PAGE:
Three Lisboetas have used their branding skills to put a modern twist on Iberia’s traditional tinned fish using snappy packaging, a kitchen-less restaurant and a tuk-tuk.
17 Aug 2016
Selling fish in tins wasn’t the original game plan. Tiago Ribeiro and his twin sister Bárbara Cabral had launched their own branding firm back in 2005. But business began to dry up as the economic crisis of 2010 pummelled Portugal. ‘Clients started taking 60, 100, 300 days to pay. Sometimes they wouldn’t pay at all,’ says Ribeiro.
The siblings were in their late thirties, wondering what to do next, and began talking about making their own product, rather than just designing brands for others.
‘Everyone started doing their design and marketing in house, so there was gradually less work, fewer payments. We needed a plan B, something we could sell straight to consumers,’ says Cabral.
What exactly that product would be was more elusive. After throwing around ideas with their friend Marta Fernandes, a designer who shared their office space, the three found the answer in the unlikely form of canned fish, the traditional Iberian peasant food.
The idea came from digging into their family history. Grandfather Ribeiro had owned a canning factory and their father had taken over the business until it was lost during the Portuguese revolution in the 1970s. Although their father has passed away, their mother remembered the old sauce recipes. Meanwhile, Fernandes discovered that her great-grandfather had once been the biggest canned fish distributor in the country.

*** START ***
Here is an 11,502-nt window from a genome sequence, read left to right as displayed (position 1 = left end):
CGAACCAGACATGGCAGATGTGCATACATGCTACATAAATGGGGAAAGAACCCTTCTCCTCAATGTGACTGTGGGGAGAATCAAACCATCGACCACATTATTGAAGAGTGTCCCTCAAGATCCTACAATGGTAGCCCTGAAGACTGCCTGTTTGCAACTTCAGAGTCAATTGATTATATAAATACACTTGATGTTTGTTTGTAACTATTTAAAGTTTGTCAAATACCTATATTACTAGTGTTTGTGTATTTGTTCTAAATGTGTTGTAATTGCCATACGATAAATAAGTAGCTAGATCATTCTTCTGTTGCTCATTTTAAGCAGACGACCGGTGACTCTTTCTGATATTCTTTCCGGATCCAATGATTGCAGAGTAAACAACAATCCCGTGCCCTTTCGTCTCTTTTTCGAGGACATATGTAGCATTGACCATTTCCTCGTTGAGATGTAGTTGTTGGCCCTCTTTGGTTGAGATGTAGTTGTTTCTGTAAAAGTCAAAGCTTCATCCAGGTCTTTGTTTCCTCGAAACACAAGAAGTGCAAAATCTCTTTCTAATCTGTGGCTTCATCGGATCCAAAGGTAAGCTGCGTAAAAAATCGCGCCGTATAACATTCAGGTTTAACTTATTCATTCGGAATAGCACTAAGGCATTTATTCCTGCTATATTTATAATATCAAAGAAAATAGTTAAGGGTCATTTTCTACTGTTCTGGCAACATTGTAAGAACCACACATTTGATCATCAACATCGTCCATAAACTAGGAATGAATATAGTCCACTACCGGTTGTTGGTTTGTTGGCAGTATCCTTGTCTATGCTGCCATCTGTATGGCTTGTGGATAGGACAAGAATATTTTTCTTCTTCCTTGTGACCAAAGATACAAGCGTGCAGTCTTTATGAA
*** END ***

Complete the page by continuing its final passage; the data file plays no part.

From its humble roots, the store-cupboard favourite has experienced a bit of a renaissance in recent years and, being quintessentially Portuguese, they imagined it would be a hit with the city’s swelling numbers of tourists. The number of foreign visitors to Lisbon grew 42 per cent from 2011 to 2015, rising from 2.5 million to 3.6 million, while across Portugal there was a record 10 million visitors in 2015.
Unsurprisingly, given their track record in branding, they were excited about doing something radical with the look and feel of their new venture; a modern iteration of the decades-old packaging that characterised the existing options. In a nod to the tradition of fisherman and factory owners naming their products after their love interests, they came up with the name Miss Can, characterised as a mermaid.
By 2013, the trio were ready to launch. It came at a time when a new, forward-thinking leadership had taken hold of Lisbon’s city council, putting startups at the centre of their rejuvenation plans following the economic crisis. ‘There was a huge change at the beginning of 2012 in the municipality strategy,’ says Mariana Duarte Silva, who opened the Lisbon outpost of Shoreditch’s Village Underground workspace and venue in 2014. After spending four years trying to convince the municipality to provide her with space and funding, her calls were finally answered by the new leaders.
The startup-focused policy enabled Miss Can to borrow €20,000 at a low interest rate with no repayments due for two years. (Compare that to Athens, another European capital hard hit by economic crisis, where startups are forced to pay six months tax up front on predicted profits. There, overall recovery has been much slower than in Lisbon).